Feminist Book Club June 2014: Fear of Flying

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June 2014 Book Club Selection: Fear of Flying, 2003, Signet Paperback Edition

Author/Editor: Erica Jong

Purchased: Strand Bookstore, NYC

Well, first off let me say that Fear of Flying is a lot less sex-filled than I thought it would be. Especially since every time my 62-year-old mother (who was, if you can do the math, therefore exactly the target audience for Jong’s 1973 novel) saw me reading it, she alternately laughed, sighed, or exclaimed, “Oh, ANN.” I mean, if that’s not Mom-code for, “what kind of smutty McSmut are you reading over there,” I don’t know what is!

See, I don’t normally read romance novels or erotica, but with all my friends delving into Fifty Shades, I was hoping to find a more realistic, feminist (not to mention actually well-written) erotic novel to recommend as an alternative. Fear of Flying is that book and it isn’t.

Jong herself is vocally anti-Shades:

“The problem with Shades of Grey is that it is just bad writing. That and the fact the heroine is subservient allowing her body to be abused in order to ‘get her man.’ Is this what we’ve come to?”

 

“I mean, it’s absolutely a mess of bad writing, but beyond that, it’s a very old-fashioned book. Anastasia is courted by a rich older man. He asks her to be his personal slave. He asks her to sign a contract. He starts giving her things. A laptop, which she can’t afford; she’s a poor student. A car, which she can’t afford. You start to get the notion that it’s about women having sex for money.”

 

“And the other thing about bondage — and I have never been into B&D — but you really have to ask what it’s about. And it’s about not taking responsibility for your pleasure, because if you’re bound and gagged and tied to the bedpost and you have an orgasm, you can claim you never really wanted it. You were forced into it. And I think that’s a very retro notion.”

The idea that Fifty Shades is poorly written is run-of-the-mill criticism of the bestselling book, which has sold over 100 million copies worldwide. Much more controversial is Jong’s viewpoints towards the BDSM lifestyle as a whole (which, to be fair, is extremely inaccurately portrayed in Fifty Shades).

The debate over whether a feminist can also be a sexual submissive has been raging for decades (the Bitch magazine column series, “Thinking Kink,” that the link above leads to is a great jumping off point to start to understand that massive topic).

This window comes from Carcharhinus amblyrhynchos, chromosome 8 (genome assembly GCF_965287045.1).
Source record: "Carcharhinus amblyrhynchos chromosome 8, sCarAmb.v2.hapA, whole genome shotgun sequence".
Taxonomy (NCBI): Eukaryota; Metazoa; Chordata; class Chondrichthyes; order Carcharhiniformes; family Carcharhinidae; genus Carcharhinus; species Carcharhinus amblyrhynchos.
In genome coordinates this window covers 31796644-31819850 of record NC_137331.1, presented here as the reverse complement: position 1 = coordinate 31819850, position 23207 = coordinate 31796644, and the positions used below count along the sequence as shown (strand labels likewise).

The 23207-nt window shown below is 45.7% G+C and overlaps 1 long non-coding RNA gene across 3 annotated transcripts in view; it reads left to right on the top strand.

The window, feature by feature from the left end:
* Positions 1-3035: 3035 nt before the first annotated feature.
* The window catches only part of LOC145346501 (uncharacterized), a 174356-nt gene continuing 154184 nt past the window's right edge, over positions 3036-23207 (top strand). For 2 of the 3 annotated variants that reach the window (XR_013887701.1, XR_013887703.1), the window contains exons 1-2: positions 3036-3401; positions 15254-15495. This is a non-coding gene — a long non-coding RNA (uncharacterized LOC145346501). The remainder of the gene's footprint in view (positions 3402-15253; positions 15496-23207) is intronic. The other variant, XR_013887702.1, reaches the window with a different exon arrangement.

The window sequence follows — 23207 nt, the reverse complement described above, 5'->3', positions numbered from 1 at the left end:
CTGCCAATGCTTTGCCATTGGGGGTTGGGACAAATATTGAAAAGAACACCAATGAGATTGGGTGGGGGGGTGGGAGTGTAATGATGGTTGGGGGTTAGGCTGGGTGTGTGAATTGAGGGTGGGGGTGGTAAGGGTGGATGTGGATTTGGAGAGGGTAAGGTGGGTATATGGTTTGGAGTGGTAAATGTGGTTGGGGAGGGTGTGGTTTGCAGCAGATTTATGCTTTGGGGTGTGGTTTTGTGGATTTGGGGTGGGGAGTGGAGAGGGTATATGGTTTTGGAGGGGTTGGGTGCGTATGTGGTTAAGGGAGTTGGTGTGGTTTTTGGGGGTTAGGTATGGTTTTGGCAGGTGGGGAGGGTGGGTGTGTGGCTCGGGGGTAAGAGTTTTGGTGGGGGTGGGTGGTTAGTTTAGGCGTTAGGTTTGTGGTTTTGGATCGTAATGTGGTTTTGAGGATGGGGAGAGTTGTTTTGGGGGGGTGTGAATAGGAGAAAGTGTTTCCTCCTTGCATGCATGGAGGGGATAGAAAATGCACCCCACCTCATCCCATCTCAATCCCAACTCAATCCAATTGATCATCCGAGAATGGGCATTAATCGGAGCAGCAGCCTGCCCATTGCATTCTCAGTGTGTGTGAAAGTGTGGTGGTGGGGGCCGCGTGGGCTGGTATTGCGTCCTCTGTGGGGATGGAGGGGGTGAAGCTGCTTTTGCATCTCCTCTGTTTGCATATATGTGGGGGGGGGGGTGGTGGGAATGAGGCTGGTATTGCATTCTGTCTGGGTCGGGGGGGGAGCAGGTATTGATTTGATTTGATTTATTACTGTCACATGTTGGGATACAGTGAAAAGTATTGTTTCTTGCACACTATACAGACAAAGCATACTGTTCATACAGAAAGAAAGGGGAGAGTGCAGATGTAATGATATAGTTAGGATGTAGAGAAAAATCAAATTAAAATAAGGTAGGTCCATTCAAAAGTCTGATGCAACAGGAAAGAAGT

My personal opinion in this debate is in constant flux — I can see the merit on both sides, but in general, my philosophy runs to the ‘your kink is not my kink’ and ‘consent is king’ when it comes to judging (or not-judging, more accurately) sexual preferences.  Isadora’s sexual preferences expressed in Jong’s Fear of Flying, most famously the “zipless fuck,” certainly aren’t my fantasies, but I admire the novel for its bravery in discussing sex so brazenly at a time when women were being encouraged to lie back and think of  Uncle Sam rather than to chase after their own sexual pleasure, wherever that may lie.

But, no, if you’re out for mile-a-minute sex scenes, Jong isn’t your author. Instead, you’re rewarded with a fictional journey through the major points of feminist sexual philosophy. And that is definitely worth a read.  I’m sincerely disappointed by the rumors of a movie adaptation that, even from the way Fear of Flying‘s plot is summarized, seem to indicate that the movie will be more titillating than thought-provoking . . . a great disservice to the source material.

If you are, however, looking for something more lurid after finishing Fear of Flying, pick up The Story of O, the 1954 novel that is arguably a much more graphic precursor to any BDSM-centered book like Fifty Shades. And, if you must, pick up Fifty Shades as well. Read them all. And read them proudly — not hidden on an eReader, but loud and present on the subway and on your nightstand.

That kind of unapologetic pride in one’s own sexuality — wherever it may fall on the ‘vanilla’-BDSM, polyamorous-monogamous, heterosexual-queer spectrums — is truly something that any feminist can celebrate.

That’s it for “Half-Way’s” Feminist Book Club this month.  Any suggestions for future book club selections?  Send them along!

 

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